JAMES CITY COUNTY — Most Christmas trees represent the joy and happiness of the season.
However, those entering the James City County (JCC) Emergency Communications Center this holiday season saw a Christmas tree with an even more moving message.
Each year, the JCC Emergency Communications Center displays a Christmas tree honoring hundreds of public safety workers across the United States who lost their lives during that year.
The “Honor Tree” was created during the 2017 Christmas season by newly-trained Emergency Communications Officer (ECO) Allison LaRose, who wanted a way to honor the fallen men, women and K9 units in the U.S. each year.
LaRose donated a Christmas tree and, with the help of her shift, decorated it with ornaments with the titles, names and end of watch (EOW) date for each individual that died that year as found on the Officer Down Memorial Page and the U.S Fire Administration on FEMA’s website, according to Emergency Communications Supervisor Daniela Fujimoto.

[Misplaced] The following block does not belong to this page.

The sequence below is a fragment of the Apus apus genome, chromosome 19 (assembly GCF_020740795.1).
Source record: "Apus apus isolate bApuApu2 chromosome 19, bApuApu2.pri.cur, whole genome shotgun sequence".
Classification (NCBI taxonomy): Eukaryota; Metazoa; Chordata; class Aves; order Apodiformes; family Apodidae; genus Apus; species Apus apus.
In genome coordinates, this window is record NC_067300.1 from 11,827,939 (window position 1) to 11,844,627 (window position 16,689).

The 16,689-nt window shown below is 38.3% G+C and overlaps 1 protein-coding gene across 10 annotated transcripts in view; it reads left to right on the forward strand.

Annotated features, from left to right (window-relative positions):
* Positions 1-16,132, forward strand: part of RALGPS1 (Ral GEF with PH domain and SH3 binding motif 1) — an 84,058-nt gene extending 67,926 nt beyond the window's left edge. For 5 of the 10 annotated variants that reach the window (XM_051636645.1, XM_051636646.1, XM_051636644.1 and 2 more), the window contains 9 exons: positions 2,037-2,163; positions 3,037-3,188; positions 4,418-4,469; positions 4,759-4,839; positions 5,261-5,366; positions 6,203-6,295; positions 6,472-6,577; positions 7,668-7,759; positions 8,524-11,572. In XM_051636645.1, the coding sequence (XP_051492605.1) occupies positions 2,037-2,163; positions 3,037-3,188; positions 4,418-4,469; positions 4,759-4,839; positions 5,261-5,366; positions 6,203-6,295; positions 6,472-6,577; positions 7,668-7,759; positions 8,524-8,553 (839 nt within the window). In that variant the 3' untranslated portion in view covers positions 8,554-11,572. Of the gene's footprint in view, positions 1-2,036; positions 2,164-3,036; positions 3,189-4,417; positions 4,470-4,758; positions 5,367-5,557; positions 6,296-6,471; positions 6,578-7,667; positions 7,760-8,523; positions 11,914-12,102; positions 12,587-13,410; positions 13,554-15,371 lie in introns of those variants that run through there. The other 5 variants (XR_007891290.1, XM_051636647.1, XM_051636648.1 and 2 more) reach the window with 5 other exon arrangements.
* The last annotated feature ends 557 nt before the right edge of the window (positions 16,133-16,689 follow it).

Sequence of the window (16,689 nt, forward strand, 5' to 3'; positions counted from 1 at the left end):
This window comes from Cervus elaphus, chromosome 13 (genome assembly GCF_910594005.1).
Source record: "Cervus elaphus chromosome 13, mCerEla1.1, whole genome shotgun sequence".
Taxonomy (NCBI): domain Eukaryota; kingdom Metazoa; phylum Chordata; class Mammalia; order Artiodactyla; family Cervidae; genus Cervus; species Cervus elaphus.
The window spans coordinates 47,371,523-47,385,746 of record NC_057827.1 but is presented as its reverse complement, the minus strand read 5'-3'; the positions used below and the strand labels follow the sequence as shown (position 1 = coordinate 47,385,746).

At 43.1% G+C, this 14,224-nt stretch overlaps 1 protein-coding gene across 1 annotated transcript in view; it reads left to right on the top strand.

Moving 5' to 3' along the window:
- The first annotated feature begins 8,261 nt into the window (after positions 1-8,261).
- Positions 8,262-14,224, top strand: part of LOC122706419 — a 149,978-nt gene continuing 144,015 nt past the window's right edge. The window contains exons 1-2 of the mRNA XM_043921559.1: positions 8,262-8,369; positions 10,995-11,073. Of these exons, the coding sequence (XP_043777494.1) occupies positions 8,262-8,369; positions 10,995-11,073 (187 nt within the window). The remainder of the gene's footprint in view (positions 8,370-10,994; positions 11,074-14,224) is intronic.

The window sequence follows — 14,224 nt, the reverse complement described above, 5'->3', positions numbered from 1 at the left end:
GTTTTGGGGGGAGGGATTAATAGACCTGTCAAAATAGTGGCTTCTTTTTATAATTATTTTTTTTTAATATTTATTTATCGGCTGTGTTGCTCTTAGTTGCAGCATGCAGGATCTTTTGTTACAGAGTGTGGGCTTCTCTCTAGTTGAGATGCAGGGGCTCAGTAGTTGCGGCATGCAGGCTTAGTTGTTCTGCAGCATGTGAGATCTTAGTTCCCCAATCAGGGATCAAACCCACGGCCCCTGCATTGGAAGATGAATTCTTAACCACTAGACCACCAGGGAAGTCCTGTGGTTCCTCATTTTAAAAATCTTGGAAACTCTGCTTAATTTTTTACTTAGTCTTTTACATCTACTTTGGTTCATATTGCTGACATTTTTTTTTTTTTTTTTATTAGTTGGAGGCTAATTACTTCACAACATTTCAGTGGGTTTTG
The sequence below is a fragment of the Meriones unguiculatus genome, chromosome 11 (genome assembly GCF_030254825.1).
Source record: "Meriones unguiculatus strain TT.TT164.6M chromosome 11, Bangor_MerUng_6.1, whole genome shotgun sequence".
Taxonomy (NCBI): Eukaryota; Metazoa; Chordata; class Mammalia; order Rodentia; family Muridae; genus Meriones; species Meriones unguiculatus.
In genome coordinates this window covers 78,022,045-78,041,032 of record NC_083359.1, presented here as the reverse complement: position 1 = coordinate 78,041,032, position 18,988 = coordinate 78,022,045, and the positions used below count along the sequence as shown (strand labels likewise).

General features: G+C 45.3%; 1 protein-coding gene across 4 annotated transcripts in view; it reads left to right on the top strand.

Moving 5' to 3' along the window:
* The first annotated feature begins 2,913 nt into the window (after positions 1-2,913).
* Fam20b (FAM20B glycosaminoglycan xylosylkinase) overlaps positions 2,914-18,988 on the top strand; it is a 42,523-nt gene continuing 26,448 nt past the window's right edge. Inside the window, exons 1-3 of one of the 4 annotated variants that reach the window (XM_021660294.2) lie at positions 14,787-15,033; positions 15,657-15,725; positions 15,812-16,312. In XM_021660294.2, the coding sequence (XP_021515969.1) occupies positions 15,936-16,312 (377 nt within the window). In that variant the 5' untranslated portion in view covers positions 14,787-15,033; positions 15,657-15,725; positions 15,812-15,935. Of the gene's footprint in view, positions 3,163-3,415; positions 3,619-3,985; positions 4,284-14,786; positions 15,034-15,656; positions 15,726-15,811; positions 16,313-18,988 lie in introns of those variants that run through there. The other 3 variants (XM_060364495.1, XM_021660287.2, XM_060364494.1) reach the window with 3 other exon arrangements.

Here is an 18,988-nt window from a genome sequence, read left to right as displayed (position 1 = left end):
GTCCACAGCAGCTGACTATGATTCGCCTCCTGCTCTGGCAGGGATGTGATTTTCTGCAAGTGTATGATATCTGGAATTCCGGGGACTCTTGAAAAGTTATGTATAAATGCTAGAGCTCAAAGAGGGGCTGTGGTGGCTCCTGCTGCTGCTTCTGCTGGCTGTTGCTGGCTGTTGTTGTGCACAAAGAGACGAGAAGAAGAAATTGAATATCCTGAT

The color-coded ornaments represent the different public service divisions; blue for police units, red for firefighters and EMS personnel, and silver for K9 units.
Well-received, the Honor Tree has become a Christmas tradition at the JCC Emergency Communications Center and is updated as needed.
“There’s never been a year since we’ve started it that it’s not been full, unfortunately,” Director of JCC Emergency Communications Rebecca Williams said.
However, this year’s tree looked a little different from previous years. Due to COVID-19, there was an increased number of deaths in 2021. As a result, there was not enough room on the tree for all of the ornaments.
Now, two separate lists sit on a pedestal next to the tree contain the names of the public safety workers who lost their lives due to COVID-19.
“It’s just really overwhelming how many names are on it,” Williams said.
Williams said that the tree will stay up into January before it is taken down. The Center hopes that one day the tree will have no ornaments.